Metabolic syndrome associated with all-cause mortality in older women, but not older men

The presence of metabolic syndrome is associated with all-cause mortality in women aged 70 to 79 years, while no significant risk was found in similarly aged men. This was the finding of a recent cohort study that sought to determine the association of metabolic syndrome with all-cause mortality in older adults.

Metabolic syndrome is a constellation of abnormalities associated with increased cardiovascular disease (CVD). It is predicted that by[s2If !is_user_logged_in()]…

[/s2If][s2If is_user_logged_in()] 2020, an estimated 2.6 million Indians will die of CVD, and CVD will be the leading cause of disability and death in the country (Cholesterol. 2011;2011:1-7).

In the recently published study, residents of 2 provinces in Italy who were at least 65 years of age were enrolled. Researchers obtained demographic and laboratory information to determine if patients had metabolic syndrome. Four well-accepted definitions were used, all of which included parameters for abdominal obesity, hyperglycemia, hypertriglyceridemia, low density lipoprotein, and hypertension. Separate models were run for men and women.

Key Point: The presence of metabolic syndrome increases a 70- to 79-year-old woman’s risk of all-cause mortality by about 50%, while there is no significant association in men. It’s important to counsel patients to prevent the chronic diseases that lead to metabolic syndrome and to diagnose the condition early if it does occur, so that lifestyle and pharmacologic interventions can occur.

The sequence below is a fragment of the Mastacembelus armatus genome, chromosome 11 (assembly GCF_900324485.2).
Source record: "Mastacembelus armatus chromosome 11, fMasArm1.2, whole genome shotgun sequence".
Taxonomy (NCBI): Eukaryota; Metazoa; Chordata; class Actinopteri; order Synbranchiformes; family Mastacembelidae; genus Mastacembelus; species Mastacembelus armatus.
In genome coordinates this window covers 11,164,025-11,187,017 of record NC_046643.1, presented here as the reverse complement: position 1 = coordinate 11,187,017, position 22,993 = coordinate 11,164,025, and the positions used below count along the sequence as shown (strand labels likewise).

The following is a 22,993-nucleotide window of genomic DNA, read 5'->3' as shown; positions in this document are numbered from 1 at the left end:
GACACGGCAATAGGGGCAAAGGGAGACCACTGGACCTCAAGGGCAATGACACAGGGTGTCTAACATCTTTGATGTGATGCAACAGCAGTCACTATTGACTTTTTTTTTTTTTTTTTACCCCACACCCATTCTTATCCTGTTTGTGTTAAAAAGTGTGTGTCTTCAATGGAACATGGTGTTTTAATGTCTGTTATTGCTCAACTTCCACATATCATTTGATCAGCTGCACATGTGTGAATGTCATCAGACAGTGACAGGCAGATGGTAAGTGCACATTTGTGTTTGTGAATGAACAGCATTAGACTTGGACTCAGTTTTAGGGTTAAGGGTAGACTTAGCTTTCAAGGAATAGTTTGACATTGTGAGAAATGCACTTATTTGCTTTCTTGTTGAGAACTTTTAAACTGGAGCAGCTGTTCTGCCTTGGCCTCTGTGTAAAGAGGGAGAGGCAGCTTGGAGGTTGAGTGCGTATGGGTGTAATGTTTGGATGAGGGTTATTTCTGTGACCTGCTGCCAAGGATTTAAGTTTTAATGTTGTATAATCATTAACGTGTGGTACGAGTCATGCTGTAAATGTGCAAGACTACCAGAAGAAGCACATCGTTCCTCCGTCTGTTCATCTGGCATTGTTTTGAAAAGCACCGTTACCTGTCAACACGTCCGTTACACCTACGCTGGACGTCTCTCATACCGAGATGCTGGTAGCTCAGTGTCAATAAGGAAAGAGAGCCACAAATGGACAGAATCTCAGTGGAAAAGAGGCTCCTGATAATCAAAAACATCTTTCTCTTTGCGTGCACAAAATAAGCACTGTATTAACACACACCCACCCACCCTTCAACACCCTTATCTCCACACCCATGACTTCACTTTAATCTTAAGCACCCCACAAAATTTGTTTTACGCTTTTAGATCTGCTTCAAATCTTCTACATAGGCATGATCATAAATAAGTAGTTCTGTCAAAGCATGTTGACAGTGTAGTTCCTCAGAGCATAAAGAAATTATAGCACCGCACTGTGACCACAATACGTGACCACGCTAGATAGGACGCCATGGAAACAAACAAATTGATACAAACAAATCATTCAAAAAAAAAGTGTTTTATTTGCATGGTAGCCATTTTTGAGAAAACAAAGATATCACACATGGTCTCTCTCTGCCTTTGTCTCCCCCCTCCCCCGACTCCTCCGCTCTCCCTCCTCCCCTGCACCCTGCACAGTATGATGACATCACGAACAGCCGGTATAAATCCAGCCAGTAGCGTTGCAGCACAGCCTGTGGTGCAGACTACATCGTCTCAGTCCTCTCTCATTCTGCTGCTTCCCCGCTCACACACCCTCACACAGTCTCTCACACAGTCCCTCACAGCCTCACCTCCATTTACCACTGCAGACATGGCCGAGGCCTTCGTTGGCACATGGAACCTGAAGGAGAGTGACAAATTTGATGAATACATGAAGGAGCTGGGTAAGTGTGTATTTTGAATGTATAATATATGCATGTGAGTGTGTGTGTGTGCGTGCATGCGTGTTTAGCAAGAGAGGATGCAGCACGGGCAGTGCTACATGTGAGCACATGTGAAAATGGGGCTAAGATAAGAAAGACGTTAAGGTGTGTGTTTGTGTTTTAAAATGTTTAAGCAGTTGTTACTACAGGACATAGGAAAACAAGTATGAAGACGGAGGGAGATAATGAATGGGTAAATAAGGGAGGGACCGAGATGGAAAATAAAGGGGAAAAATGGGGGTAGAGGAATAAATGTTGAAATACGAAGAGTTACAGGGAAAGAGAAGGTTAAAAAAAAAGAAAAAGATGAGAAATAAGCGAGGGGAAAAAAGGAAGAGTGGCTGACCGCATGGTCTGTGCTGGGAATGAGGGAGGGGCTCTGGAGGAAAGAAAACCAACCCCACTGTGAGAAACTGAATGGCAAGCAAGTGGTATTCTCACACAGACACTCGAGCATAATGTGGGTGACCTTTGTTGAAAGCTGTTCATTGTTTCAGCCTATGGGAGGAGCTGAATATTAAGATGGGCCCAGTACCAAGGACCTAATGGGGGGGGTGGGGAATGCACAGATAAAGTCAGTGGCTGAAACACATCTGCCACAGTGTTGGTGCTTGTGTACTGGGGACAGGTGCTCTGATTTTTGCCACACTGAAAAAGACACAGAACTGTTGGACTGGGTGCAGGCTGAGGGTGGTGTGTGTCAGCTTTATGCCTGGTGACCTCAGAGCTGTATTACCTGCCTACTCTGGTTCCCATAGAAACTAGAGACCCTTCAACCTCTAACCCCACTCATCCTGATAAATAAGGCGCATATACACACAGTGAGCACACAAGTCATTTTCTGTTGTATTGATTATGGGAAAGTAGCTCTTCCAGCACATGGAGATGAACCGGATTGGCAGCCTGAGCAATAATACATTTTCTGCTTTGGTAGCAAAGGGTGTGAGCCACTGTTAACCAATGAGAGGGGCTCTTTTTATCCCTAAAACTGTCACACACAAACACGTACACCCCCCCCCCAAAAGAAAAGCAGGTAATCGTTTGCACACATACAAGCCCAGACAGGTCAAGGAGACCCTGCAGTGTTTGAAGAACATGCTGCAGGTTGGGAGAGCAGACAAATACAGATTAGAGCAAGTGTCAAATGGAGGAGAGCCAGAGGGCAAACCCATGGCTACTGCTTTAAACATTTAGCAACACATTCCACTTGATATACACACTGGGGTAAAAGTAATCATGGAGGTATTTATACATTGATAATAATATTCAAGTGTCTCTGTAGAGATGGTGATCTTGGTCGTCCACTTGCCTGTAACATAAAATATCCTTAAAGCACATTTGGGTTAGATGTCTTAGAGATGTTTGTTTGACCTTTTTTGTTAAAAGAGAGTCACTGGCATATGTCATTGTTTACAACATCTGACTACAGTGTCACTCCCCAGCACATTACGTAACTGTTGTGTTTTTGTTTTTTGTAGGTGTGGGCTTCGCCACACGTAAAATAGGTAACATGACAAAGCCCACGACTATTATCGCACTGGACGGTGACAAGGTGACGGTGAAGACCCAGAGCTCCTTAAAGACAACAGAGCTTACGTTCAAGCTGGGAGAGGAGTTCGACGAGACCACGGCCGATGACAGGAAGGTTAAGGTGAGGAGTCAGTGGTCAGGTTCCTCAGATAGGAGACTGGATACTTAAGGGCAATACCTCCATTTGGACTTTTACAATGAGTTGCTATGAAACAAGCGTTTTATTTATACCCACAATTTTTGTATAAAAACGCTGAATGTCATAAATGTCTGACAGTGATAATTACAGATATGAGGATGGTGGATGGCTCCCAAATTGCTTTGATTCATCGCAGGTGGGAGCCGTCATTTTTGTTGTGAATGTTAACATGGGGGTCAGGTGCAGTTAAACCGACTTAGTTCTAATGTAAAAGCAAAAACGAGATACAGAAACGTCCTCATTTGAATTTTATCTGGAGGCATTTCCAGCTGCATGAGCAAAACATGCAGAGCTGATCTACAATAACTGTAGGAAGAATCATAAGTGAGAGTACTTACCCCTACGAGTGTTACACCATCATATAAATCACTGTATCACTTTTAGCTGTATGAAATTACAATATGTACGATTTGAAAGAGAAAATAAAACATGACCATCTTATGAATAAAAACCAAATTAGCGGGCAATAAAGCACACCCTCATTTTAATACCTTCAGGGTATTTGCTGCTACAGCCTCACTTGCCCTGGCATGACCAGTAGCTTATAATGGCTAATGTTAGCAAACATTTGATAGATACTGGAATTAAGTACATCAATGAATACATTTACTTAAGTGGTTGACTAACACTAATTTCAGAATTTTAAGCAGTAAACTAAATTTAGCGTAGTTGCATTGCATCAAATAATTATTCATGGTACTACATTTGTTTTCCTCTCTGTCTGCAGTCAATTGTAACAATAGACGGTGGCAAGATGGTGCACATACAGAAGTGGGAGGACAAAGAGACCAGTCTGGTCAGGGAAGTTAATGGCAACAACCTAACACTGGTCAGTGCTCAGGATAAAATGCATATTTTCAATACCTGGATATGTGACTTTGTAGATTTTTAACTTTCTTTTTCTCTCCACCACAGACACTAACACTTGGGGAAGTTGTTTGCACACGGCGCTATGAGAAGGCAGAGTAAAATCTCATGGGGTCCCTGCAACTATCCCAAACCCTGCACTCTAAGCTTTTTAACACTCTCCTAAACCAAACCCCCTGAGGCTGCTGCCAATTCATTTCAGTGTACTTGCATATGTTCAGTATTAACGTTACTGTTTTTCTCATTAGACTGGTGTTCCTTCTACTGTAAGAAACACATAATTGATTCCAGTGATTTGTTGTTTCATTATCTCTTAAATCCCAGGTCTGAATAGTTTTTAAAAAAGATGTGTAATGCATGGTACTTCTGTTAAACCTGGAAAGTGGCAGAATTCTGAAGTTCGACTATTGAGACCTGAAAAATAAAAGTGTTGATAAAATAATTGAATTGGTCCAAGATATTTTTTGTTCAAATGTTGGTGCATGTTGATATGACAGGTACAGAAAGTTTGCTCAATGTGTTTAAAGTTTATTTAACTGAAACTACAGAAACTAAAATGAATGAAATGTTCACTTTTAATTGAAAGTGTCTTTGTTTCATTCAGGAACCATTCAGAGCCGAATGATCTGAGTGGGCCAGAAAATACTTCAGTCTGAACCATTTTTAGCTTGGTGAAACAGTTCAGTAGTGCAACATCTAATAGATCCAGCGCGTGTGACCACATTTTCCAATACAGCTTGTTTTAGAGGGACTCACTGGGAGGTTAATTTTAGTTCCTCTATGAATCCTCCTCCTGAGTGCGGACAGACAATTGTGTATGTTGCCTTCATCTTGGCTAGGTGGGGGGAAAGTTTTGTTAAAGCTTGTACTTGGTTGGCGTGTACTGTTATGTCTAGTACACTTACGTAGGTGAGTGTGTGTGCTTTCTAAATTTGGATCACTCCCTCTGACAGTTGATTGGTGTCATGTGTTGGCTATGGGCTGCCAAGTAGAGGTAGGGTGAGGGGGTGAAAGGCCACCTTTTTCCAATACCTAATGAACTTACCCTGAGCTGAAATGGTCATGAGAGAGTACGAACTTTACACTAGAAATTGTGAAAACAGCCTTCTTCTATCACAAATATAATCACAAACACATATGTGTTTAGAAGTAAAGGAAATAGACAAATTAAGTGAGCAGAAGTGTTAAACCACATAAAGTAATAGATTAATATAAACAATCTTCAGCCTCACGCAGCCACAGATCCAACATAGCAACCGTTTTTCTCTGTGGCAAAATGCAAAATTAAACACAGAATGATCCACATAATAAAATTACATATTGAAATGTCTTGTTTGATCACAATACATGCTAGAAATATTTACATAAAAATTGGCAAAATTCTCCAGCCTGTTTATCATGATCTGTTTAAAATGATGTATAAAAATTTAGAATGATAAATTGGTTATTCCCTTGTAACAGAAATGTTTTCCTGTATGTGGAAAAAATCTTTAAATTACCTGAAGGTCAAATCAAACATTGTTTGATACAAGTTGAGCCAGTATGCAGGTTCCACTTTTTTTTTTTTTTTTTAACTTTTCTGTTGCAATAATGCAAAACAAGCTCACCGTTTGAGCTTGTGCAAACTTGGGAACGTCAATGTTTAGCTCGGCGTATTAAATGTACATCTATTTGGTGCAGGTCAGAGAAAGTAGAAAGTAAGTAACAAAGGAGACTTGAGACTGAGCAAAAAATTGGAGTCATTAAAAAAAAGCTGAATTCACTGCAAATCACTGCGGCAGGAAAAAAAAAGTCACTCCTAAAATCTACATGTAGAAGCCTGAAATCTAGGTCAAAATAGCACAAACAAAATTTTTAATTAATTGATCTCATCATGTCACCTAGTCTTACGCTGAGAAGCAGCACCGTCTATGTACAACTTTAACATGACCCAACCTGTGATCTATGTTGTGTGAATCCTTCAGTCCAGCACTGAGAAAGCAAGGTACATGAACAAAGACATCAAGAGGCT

Over a mean follow-up of 6.5 years, 179 and 193 deaths occurred in women and in men, respectively. Regardless of the definition used, women diagnosed with metabolic syndrome had an increased risk of mortality (hazard ratio ranges were 1.50-1.72). However, when stratified by age, the risk remained elevated only in the subgroup of women aged between 70 and 79 years. Metabolic syndrome was not associated with all-cause mortality in men, regardless of definition or age stratification.

Hyperglycemia also was found to increase a woman’s risk of death (HR 1.48), while hypertriglyceridemia (HR 1.62) and low high-density lipoprotein (1.56) each increased a man’s risk of death.

Results were adjusted for age, education, cohort of origin, smoking status, alcohol intake, sedentary lifestyle, body mass index, pre-existing major diseases, use of statins, total cholesterol, and high C-reactive protein.

Source: Forti P, Pirazzoli G, Maltoni B et al. Metabolic syndrome and all-cause mortality in older men and women. Eur J Clin Invest. 2012 [epublication ahead of print].

Sawant A, Mankeshwar R, Shah S et al. Prevalence of metabolic syndrome in Urban India. Cholesterol. 2011;2011:1-7.

Access the original journal information here:
http://onlinelibrary.wiley.com/doi/10.1111/j.1365-2362.2012.02688.x/abstract
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This entry was posted in Geriatrics, Non-Communicable Disease, Primary Care, Women's Health and tagged , , , , , , , , , , . Volume: .

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